For many years, the Office for Equal Opportunity Programs has provided support for community members with complaints that may fall under Title VI and other federal laws and regulations. Each school at Yale has a grievance procedure by which a student can bring a complaint of discrimination or harassment to the attention of the dean of the school, and the President’s Committee on Racial and Ethnic Harassment has also been available to students who experience incidents of discrimination and harassment. Recently, the dean of each school has designated a faculty or staff member to work with students who experience discrimination or harassment, whether they choose to follow up informally or as they access more formal grievance processes. We are also developing a new database that will allow us to track student reports of discrimination and harassment more efficiently and securely.
Improving Police and Campus Community Relations
Yale takes pride in its nationally recognized campus police department. Based on discussions with students, faculty, staff, and our police and community relations consultant, we have taken several important steps to foster even closer relationships between the Yale Police Department (YPD) and the campus community.
- Under the leadership of Chief Ronnell Higgins, the YPD is developing a Community Outreach and Engagement Team whose officers will be assigned to work with student groups, residential colleges, the athletics department, and others to respond more effectively to the needs of the campus. This team will seek to engage with community members on an ongoing basis and to be seen as trusted partners, to solve problems jointly before situations escalate.
- We have strengthened mandatory implicit-bias and de-escalation training for officers, incorporating role-playing exercises that cultivate understanding of all perspectives in a police interaction.
- Yale public safety staff, including Chief Higgins, will conduct mandatory student orientations for incoming first-years and new graduate and professional students. These presentations will highlight the YPD’s inclusive policing approach and will explain the role of police on campus.
- Students will be invited to join faculty and staff on a committee to assist officers in strengthening cooperation between the campus community and Yale Police. If you are a student who wishes to be considered for this committee, please click here.
- A revised public-safety video, explaining the police’s role and describing how officers work with the community to ensure a safe campus, will also be shared with new students this fall.
Supporting an Open Campus Dialogue
I have also received requests for more programs on campus related to these issues. Central to achieving Yale’s educational mission is the process of creating deeper understanding through honest and open dialogue.
Yale is an ideal place to convene leaders and hold conversations about issues of contemporary importance such as discrimination and race relations, leading across differences, and building a more inclusive society. This year’s Poynter Lectures, for example, focus on social inequality and racial discrimination. The series features a symposium on how media stereotypes can drive negative views of people of color. The President’s Women of Yale Lecture Series, which showcases the accomplishments of women who graduated from the university—particularly women of color—and whose leadership reflects on the success of coeducation at Yale, will feature Patricia Nez Henderson, 1994 M.P.H., 2000 M.D., in fall 2018 and Quiara Hudes, 1999 B.A., in spring 2019.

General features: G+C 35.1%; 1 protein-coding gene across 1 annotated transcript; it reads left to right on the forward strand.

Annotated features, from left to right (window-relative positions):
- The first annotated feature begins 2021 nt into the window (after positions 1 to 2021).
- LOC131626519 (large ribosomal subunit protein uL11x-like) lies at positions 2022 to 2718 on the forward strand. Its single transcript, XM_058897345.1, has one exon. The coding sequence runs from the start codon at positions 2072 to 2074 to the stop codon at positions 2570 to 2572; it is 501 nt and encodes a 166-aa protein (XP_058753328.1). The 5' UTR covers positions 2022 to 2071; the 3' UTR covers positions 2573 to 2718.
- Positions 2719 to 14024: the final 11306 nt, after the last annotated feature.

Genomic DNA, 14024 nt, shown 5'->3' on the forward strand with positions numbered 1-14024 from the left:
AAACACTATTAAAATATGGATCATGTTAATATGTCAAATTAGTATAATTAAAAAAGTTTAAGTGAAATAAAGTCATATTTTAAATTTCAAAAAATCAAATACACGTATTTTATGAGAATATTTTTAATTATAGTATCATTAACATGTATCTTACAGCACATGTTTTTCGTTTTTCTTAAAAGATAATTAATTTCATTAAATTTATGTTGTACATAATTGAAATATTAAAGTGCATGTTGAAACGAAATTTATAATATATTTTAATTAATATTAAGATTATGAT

Secretary Goff-Crews is working with students, faculty, and staff across campus to design additional programs, which will be announced in the fall. These programs will build participants’ capacity to promote diversity, equity, and inclusion in their personal lives as well as through their leadership, research, work, and service to contribute to a campus community that is welcoming to all. To support student and departmental initiatives related to these important issues, the Office of the Secretary and Vice President for Student Life and the Center for the Study of Race, Indigeneity, and Transnational Migration will soon announce funding opportunities for events and speakers.
Scholarship of the highest caliber requires diverse strengths, open discussion and debate among many different points of view, and a climate of respect. A sense of belonging by everyone is critical to our university and the quality of a Yale education. Building and supporting a community from around the country and around the globe—including individuals with a wide range of ethnic and racial backgrounds, socioeconomic and family upbringings, viewpoints, talents, and skills—enriches our university in immeasurable ways and prepares our students to lead and succeed in an increasingly diverse and interconnected world. I want to thank all of you who have contributed your recommendations in support of this important work.
The actions highlighted above are only a start. I will continue to work with you to make our campus a place where each person feels welcome as an integral member of the Yale community. I invite you to join me as we advance Yale’s longstanding commitment to create knowledge and understanding, always searching for light and truth.
Chris Argyris Professor of Psychology